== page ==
Experiment #19: Election Party Chicken Drumettes

We’ve been camping out in the Congressional Club COVID bunker for months, dutifully working our way through a tower of cans and making the Drake meme face at fresh produce. Seemed like a good time to poke our heads up like Punxatawney Phil on February 1 and ask, “HEY GUYS. ANYTHING GOING ON?”

Election season. Right. Fortunately, the Club has a recipe for every occasion, like the woman in Liz’s hometown with a trunk of holiday outfits for her plastic lawn goose.

Prepare yourself (and your lawn goose) for raw chicken and raw sensuality. Prepare yourself for... ELECTION PARTY CHICKEN DRUMETTES.

♪♫ The venga bus is coming...the venga bus is going. ♫♪ 

It’s an interesting time to be reviewing a recipe intended for an election party, since the concepts of both “elections” and “parties” are, shall we say... fraught of late? If you’re considering serving food to your friends and loved ones right now, pretty much the only safe and appropriate option is throwing it at them from a moving vehicle.

Then again, given the tense political situation in America at the moment, perhaps a good open-road food fight is the best and safest way to get this all out of our system. Let the healing begin!

This week’s recipe comes to you from the home of Edgar Lanier Jenkins (D-GA), a conservative democrat who represented Georgia’s 9th Congressional District from 1977 to 1993.

Compared to some other famous Clubbers, ol’ EdLanJenk has hardly the worst legislative record. Sure, he tried to slash the capital gains tax and manage the nation’s budget like a household’s. But he also sponsored or co-sponsored bills to abolish mandatory minimum sentences, prohibit sports blackouts on cable systems, and award a congressional gold medal to Dizzy Gillespie (better than Rush Limbaugh, whose rendition of “Manteca” is far inferior. His lungs just aren’t what they used to be.)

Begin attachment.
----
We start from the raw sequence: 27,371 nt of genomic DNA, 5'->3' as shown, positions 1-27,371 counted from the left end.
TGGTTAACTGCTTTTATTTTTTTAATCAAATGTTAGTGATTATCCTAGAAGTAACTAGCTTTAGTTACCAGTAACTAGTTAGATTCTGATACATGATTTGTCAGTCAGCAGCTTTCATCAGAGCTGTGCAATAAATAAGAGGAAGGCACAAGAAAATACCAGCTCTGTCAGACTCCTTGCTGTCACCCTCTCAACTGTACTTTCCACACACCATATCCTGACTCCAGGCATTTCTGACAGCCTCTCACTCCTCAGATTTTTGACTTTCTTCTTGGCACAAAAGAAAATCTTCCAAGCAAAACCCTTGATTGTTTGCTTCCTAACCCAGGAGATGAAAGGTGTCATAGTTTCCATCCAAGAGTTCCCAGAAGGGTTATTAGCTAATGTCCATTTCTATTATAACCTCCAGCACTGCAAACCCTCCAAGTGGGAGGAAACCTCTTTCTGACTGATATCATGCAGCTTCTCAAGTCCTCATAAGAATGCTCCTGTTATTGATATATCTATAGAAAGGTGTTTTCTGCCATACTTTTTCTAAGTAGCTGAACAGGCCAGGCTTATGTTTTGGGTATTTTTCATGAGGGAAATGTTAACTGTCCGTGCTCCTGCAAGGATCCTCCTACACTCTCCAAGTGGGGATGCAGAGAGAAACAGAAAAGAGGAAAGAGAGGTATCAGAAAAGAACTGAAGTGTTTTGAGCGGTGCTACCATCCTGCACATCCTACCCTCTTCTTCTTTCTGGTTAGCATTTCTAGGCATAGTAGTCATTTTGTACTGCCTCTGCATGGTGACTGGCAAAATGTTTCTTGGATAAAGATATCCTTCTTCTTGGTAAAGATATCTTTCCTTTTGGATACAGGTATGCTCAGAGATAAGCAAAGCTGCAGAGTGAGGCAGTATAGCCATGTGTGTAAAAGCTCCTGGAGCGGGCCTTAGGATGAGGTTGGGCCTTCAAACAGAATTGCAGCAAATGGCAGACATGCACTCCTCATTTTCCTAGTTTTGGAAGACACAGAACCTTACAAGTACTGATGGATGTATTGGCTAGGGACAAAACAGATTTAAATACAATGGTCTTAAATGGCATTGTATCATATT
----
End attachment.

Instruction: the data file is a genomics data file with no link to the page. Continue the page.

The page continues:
He was also very...fond of fabric. He tried to designate a week in April “National Carpet and Floorcovering Week” and spent years lobbying for tax breaks for “hosiery knitting machines.” These were likely targeted pork for his home district, but we don’t want to speculate at the risk of kink-shaming.

“Does the carpet match the pantyhose?” 

Mr. Ed never lost an election—he walked away from his House seat after 16 years, presumably so he could hold fast to his values and live every week like it was National Carpet and Floorcovering Week.

His success makes his wife Jo’s contribution to the 1982 Congressional Club Cook Book, “Election Party Chicken Drumettes,” seem all the more poetic. 

We’re eating like winners, over here. *makes lewd motion in the direction of Fate* 

Step 1. Spend precious COVID risk dollars buying margarine

We had just about everything we needed for this recipe already: soy sauce, brown sugar, water, mustard. All we were missing was the margarine. 

We tried to talk ourselves into using butter. (Who makes a special trip to the store for margarine? In this economy?) It would have been so easy. But we are Strict Constructionists, which means ignoring common sense and context to adhere to the letter of the Sacred Text.

Jo doesn’t specify what kind of mustard to use here—the recipe just says “mustard”—so Liz hauled a buffet of mostly-empty bottles out of the fridge. Her intent was to combine them into some sort of Super Luxury Mustard.

Then she read the recipe again.

Step 2. Measure Your Mustard

Sleeps in the park, shaves in the dark.

Forget Super Luxury Mustard. Forget Regular Mustard. This is the second Clog recipe on record to feature a spiteful amount of the stuff: a single teaspoon for three pounds of chicken drumettes.

This is mustard homeopathy, and we object.

It doesn’t help that the other parts of the marinade are stretched to unsettlingly maximalist proportions, like the boob scene in Leprechaun 3. JoJenks includes a cup each of brown sugar and soy sauce.